A magisterial district [judges] judge may use advanced communication technology in [their courtrooms] the courtroom during an adversarial [proceedings. In] proceeding or an ex parte proceeding, such as an action pursuant to the Protection From Abuse Act, 23 Pa.C.S. §§ 6101—6122, or 42 Pa.C.S. §§ 62A01—62A20 (providing for protection of victims of sexual violence or intimidation), [magisterial district judges also may permit the use of advanced communication technology. Limited technology available in some magisterial district courts may preclude the use of certain advanced communication technology options] in accordance with local rule. Compare Pa.R.Crim.P. 119. For local rulemaking, see Pa.R.J.A. 103(d).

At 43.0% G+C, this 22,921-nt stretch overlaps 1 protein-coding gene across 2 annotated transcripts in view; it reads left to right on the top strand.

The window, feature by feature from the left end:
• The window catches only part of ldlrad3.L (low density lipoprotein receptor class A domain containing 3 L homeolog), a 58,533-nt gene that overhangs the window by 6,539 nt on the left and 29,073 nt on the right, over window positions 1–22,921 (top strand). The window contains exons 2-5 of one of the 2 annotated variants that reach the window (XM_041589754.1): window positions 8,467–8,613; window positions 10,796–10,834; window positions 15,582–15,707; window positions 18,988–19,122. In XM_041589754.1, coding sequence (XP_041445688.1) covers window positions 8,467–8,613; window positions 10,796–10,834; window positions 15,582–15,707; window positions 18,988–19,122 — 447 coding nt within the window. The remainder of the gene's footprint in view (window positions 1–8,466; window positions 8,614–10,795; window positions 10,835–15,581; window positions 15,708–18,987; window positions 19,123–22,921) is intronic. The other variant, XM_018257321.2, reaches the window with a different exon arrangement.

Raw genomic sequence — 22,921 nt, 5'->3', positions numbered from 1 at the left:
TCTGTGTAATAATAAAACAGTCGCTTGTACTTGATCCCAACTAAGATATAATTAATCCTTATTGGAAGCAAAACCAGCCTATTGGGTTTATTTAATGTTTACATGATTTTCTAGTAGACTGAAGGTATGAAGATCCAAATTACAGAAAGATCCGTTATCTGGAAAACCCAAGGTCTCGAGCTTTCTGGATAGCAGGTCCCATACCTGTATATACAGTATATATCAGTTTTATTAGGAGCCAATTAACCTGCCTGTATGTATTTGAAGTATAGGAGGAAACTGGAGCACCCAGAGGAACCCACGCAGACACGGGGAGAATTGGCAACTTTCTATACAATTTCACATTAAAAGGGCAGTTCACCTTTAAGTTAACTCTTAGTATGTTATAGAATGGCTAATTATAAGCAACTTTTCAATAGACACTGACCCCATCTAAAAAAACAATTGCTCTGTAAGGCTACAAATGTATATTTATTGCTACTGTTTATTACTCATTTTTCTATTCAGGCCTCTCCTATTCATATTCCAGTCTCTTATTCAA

Proposed Amendment of
Pa.R.Civ.P.M.D.J. 202 and 215

 The Minor Court Rules Committee (''Committee'') is considering proposing to the Supreme Court of Pennsylvania the amendment of Rules 202 and 215 of the Pennsylvania Rules of Civil Procedure Governing Actions and Proceedings Before Magisterial District Judges (''Rules'') in response to a rulemaking request. This proposal would update the definition of ''advanced communication technology'' (''ACT'') and delegate rule-making authority relative to the use of ACT to the judicial districts in the form of local rules.


 The current definition of ACT applicable to civil matters in magisterial district courts is ''any communication equipment that is used as a link between parties in physically separate locations.'' See Pa.R.Civ.P.M.D.J. 202. Wide discretion is given to the magisterial district judges in the use of ACT in the magisterial district courts—''Magisterial district judges may authorize the use of [ACT] during any civil proceeding or action governed by the Rules of Civil Procedure for Magisterial District Judges.'' See Pa.R.Civ.M.D.J. 215. These Rules have been in effect since 2008.